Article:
It’s a new term and for many of us that means several new impossibly long reading lists. But what is the secret to keeping on top of that reading and still finding time to do other things occasionally? Lucy Forsey shares her advice…
As a first-year English student, I haven’t had any exams to worry about over the Christmas holidays. But the amount of reading that needs to be done is just short of making up for the lack of exams. One novel, nine poems, one essay on theory, one short story, three plays and that is all without secondary reading, sounds like a lot. And it is, whilst this only gets more intense as you get in to second and third year! But it is also manageable, and this is how I’ve (kind of) stayed on top of it over the holidays…
- Plan, plan, plan: Make a list! Sounds obvious I know, but it is so hard to lose track of what there is to be done. If you only focus on the primary texts to be read, you can easily over-relax and when you get to finding out about the secondary reading, there is no time left to do it. Prioritise the texts on your list too, and roughly plan the time you will need to read each text, just so you know that there’s a chance you can get it all done. That in itself relaxes you, and the less you stress, the more you are likely to get done!
- Start off in the deep end: Read the longest, deepest and most difficult text first. When you have more time, and you’re more relaxed (so in context of term time, at the beginning of a period before the deadline), read the longest, hardest text first. For instance, start off with the long novel. You can chip away at that, instead of rushing it at the last minute in which case, let’s be honest, you’d sit there and think “I have no idea what is going on here”. Short stories and poems can be read in a day, so leave these kind of texts to the last minute if you have to.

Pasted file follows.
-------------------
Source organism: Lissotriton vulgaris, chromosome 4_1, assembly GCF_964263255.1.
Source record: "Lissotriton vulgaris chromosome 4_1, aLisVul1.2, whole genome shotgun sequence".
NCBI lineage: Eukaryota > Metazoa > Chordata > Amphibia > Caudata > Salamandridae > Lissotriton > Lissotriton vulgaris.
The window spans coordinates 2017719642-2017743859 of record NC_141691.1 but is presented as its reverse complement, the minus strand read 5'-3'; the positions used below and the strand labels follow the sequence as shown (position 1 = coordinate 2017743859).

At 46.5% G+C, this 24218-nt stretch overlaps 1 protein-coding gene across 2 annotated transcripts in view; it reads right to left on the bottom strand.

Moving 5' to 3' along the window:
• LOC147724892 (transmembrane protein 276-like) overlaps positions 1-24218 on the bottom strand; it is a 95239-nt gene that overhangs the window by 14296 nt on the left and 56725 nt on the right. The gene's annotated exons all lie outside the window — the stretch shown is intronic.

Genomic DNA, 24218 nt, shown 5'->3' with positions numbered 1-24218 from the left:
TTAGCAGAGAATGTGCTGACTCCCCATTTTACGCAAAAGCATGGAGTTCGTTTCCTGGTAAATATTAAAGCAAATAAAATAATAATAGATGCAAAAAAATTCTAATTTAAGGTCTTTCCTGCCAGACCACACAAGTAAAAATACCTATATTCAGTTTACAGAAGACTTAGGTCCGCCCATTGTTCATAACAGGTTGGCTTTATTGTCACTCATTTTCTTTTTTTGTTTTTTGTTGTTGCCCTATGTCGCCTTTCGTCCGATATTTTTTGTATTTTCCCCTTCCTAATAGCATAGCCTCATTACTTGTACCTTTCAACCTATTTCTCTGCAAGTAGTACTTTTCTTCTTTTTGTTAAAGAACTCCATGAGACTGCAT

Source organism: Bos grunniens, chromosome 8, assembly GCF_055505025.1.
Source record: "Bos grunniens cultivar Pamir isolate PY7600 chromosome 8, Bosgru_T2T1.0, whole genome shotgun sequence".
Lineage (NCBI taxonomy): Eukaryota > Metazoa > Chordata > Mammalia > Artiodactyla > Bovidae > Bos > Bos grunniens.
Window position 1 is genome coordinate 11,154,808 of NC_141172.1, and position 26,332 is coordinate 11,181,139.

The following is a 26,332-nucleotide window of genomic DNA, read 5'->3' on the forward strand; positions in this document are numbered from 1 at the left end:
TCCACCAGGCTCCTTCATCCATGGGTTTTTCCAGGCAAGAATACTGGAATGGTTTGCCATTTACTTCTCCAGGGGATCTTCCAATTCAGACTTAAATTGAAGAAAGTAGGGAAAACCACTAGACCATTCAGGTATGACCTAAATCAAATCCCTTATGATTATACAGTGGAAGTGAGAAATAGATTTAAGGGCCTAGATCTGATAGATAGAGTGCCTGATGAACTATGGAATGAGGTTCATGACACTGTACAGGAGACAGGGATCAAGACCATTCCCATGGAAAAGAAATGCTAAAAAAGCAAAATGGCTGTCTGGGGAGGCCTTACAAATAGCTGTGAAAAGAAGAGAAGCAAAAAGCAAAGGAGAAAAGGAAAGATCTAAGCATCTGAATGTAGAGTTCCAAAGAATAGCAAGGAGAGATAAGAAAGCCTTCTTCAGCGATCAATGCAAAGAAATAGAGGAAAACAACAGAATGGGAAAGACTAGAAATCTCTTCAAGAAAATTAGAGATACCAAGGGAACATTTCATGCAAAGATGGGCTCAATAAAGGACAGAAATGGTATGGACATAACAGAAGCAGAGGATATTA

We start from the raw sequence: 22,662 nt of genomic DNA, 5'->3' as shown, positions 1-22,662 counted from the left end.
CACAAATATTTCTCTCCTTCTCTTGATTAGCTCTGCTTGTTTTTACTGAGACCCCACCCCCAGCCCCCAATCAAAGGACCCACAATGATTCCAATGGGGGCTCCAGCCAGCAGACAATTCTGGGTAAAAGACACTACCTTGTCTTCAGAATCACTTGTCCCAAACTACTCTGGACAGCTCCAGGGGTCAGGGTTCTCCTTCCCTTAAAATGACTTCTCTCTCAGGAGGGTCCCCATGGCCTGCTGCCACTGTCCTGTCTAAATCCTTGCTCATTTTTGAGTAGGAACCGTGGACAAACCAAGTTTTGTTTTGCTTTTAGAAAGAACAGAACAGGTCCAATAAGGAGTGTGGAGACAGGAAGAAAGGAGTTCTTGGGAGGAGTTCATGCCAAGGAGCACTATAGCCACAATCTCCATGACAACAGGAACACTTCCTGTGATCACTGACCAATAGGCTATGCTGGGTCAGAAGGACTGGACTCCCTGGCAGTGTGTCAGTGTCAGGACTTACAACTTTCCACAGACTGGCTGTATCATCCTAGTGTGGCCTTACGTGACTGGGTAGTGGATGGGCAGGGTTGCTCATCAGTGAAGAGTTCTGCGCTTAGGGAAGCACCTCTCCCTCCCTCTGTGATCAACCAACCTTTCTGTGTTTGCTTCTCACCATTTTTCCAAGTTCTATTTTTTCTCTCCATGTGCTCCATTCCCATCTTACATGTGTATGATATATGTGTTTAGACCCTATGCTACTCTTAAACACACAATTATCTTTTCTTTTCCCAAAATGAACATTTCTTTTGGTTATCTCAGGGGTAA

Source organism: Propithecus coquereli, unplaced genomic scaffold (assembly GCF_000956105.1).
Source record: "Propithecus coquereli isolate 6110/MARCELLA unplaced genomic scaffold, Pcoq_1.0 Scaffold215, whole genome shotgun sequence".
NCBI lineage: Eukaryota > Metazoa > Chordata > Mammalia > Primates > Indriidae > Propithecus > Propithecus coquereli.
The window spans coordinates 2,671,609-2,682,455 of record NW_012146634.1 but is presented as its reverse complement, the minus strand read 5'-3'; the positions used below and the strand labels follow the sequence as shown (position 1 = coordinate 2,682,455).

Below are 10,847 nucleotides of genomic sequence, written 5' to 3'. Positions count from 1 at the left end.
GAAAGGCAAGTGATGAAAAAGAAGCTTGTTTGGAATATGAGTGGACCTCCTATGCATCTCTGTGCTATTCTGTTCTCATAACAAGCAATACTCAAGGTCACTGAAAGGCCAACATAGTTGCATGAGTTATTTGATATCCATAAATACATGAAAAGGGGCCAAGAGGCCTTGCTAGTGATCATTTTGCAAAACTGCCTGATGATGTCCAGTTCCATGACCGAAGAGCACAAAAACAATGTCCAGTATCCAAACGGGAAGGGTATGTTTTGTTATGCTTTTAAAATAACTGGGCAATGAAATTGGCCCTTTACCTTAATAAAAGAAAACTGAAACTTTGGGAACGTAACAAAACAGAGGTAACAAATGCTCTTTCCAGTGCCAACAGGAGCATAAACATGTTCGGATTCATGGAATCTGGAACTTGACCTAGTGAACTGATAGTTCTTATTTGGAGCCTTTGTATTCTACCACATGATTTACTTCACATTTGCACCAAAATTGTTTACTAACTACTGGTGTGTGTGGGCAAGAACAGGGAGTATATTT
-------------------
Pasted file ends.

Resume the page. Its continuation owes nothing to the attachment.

- Condense the jobs: Do secondary reading as you go along. It is tempting not to do secondary reading, oh so tempting… But if you do it as a supplement to the text you’re currently reading (maybe whilst you’re reading the primary text, or immediately after you’ve finished it), then it’s out of the way and you still reap the benefits of reading around the text.
- Don’t burn the candle at both ends: Rest your brain! A mandatory 7 hours of sleep a night is crucial for the brain’s functioning. Students do a lot of thinking, working and stressing, so give yourself time to switch off, or you’ll burn-out! When you reach that stage, reading is impossible and you’ll only fall further behind which isn’t a great feeling.
- Balance the introvert/extrovert you: Don’t lose sight of why you’re doing your degree. It’s easy to shrug off reading, especially as it can be hard to take out time, shut off the outside world and immerse yourself in a book when you have so many other things going on that could distract you. But remember the importance of studying, and especially if you’re English student remember your passion for reading. Tell your mates that you need to read for a few hours so you will be hard to get in contact with, and then just do it. Afterwards comes the time to be an extrovert!
Finally, just remember you can only do your best. You wouldn’t be at Exeter if you weren’t capable of studying to this level!
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